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Overview of circadian sleep-wake rhythm disorders

James K Wyatt, PhD
Section Editor
Cathy A Goldstein, MD
Deputy Editor
April F Eichler, MD, MPH


The intrinsic circadian timekeeping system influences consolidation of sleep and wake episodes and is critical for sleep health as well as optimal functioning of other organ systems.

Desynchrony between the internal circadian timing system and desired sleep-wake times can result in one of six circadian sleep-wake rhythm disorders and is also an important factor to consider for most of the other sleep disorders. For example, persistent excessive daytime sleepiness in a patient with treated obstructive sleep apnea may be due to an underlying circadian rhythm sleep-wake disorder as opposed to refractory symptoms despite positive airway pressure therapy.

This topic provides an overview of the pathophysiology, clinical features, and diagnostic criteria of the circadian sleep-wake rhythm disorders. The classification and diagnosis of other types of sleep disorders are presented separately. (See "Classification of sleep disorders".)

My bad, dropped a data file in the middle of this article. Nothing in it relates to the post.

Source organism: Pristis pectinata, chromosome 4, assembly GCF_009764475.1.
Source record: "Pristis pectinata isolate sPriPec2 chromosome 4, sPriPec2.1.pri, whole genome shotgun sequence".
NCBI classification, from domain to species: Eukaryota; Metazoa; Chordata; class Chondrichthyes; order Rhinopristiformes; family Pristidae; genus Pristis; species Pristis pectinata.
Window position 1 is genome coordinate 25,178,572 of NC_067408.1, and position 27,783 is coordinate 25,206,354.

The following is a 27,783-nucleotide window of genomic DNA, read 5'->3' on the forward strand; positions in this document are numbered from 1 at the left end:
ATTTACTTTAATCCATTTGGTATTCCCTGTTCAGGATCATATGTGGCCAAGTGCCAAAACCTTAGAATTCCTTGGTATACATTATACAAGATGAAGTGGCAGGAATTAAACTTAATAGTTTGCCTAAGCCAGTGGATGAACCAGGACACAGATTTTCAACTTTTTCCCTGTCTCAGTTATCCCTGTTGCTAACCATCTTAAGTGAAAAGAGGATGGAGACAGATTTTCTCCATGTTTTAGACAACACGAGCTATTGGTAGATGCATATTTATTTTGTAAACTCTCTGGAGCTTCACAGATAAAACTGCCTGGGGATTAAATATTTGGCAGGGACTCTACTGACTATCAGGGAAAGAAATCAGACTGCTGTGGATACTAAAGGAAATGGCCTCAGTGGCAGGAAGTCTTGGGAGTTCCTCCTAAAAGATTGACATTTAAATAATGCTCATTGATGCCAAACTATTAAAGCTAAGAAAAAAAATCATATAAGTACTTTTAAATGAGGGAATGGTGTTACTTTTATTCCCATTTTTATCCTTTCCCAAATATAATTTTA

The intrinsic circadian timekeeping system modulates many physiological systems, including daily rhythms in core body temperature, cortisol, and appetite [1-3]. The circadian system also actively drives wakefulness during the habitual waking day, helping to offset the progressive increase in sleepiness from the sleep homeostatic system, which accumulates sleep pressure across extended wakefulness [4-6].

Sleep homeostatic drive accumulates during wakefulness and promotes the initiation of sleep. After the first half of the sleep episode, this sleep drive rapidly diminishes. A properly-aligned circadian system increases drive for sleep at night, particularly in the latter half of the night, helping to maintain sleep consolidation until normal wake-up time (figure 1) [7].

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Literature review current through: Nov 2017. | This topic last updated: Sep 02, 2016.
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